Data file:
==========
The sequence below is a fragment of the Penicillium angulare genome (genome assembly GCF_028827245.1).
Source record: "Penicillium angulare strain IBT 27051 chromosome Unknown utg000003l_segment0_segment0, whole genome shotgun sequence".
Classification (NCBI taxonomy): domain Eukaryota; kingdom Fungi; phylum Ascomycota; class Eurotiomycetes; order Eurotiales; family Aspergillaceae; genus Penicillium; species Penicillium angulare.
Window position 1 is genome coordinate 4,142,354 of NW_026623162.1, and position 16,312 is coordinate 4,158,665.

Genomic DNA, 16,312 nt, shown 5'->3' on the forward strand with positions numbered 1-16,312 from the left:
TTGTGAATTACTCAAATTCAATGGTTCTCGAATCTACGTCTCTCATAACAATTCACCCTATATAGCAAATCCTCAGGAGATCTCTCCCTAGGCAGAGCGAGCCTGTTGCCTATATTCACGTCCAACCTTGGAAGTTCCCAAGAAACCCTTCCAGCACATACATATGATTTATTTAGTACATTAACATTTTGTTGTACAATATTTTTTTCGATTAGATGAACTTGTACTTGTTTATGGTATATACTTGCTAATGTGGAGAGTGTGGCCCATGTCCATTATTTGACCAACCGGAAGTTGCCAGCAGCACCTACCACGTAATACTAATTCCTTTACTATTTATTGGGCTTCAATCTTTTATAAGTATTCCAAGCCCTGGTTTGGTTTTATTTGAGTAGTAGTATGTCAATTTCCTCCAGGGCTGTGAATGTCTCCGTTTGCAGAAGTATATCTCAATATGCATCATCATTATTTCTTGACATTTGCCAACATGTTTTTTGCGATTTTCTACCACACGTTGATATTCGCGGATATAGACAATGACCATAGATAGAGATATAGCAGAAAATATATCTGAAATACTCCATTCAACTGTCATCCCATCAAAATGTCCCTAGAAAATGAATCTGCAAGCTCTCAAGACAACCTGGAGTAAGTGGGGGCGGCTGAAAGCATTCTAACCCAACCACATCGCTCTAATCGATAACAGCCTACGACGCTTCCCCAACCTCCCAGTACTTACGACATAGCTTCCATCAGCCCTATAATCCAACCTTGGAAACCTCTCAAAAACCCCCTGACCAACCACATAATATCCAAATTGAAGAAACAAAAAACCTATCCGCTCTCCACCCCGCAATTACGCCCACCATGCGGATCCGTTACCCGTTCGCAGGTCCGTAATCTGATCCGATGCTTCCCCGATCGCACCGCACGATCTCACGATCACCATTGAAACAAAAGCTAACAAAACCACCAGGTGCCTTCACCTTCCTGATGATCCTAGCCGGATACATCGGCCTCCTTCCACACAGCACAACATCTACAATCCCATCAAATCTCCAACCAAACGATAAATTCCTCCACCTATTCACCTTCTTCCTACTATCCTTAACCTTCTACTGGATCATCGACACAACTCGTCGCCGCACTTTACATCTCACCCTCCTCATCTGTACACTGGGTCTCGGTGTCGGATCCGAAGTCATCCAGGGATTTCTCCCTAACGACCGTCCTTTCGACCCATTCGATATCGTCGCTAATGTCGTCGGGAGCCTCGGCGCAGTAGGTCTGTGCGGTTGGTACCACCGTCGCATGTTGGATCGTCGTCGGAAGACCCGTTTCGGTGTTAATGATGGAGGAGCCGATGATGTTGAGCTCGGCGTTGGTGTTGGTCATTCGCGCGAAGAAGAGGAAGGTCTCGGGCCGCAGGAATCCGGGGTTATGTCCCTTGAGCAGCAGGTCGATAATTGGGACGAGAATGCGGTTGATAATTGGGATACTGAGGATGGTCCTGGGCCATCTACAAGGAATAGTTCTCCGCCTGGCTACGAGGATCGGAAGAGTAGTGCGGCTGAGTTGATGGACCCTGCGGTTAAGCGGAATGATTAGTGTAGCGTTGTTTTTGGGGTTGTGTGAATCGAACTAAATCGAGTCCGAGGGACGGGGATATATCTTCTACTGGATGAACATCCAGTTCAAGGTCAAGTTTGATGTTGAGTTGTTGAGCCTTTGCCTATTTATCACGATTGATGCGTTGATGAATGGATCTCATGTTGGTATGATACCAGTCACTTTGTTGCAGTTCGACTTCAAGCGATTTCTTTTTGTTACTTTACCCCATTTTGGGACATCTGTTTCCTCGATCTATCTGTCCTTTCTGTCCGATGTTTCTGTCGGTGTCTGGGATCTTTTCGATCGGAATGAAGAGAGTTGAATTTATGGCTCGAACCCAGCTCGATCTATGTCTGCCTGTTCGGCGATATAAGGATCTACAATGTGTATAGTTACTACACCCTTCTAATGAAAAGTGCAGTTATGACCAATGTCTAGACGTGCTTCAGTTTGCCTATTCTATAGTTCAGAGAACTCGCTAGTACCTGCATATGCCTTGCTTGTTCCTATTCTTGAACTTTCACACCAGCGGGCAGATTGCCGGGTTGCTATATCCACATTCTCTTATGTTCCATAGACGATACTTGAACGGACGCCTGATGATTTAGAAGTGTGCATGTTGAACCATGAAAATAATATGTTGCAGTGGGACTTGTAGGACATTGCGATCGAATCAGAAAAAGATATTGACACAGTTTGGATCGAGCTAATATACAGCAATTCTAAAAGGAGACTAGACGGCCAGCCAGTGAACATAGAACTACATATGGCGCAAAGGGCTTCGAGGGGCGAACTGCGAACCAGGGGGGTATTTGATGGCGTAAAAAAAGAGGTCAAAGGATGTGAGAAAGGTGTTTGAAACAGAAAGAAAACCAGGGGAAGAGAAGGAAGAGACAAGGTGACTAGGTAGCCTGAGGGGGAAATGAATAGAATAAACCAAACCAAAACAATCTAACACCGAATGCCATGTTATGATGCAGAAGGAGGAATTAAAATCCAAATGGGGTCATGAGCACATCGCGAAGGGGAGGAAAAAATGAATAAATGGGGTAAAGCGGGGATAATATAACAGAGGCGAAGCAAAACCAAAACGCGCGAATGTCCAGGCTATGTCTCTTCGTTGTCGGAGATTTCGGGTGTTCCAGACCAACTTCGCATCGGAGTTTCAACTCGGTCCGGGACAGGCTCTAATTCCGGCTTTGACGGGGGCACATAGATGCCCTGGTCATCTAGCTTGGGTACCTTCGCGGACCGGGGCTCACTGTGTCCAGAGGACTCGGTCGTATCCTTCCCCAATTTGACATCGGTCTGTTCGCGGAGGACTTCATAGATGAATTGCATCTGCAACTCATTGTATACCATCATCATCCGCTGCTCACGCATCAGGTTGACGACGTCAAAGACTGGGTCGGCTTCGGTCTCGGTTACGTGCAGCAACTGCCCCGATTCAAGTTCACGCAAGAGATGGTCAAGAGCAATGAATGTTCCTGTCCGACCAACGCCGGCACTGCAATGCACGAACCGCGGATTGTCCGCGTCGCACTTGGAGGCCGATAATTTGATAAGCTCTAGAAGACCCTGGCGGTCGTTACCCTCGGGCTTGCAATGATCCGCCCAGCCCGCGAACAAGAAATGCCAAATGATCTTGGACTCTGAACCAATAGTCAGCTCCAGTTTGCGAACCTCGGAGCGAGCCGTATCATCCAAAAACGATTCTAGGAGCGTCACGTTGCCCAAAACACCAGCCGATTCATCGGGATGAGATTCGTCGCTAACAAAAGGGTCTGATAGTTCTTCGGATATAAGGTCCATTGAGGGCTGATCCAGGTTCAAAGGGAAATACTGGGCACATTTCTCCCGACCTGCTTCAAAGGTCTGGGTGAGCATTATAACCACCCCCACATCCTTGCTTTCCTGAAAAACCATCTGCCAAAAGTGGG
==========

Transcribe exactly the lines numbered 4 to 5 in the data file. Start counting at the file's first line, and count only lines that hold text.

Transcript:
Window position 1 is genome coordinate 4,142,354 of NW_026623162.1, and position 16,312 is coordinate 4,158,665.

Genomic DNA, 16,312 nt, shown 5'->3' on the forward strand with positions numbered 1-16,312 from the left: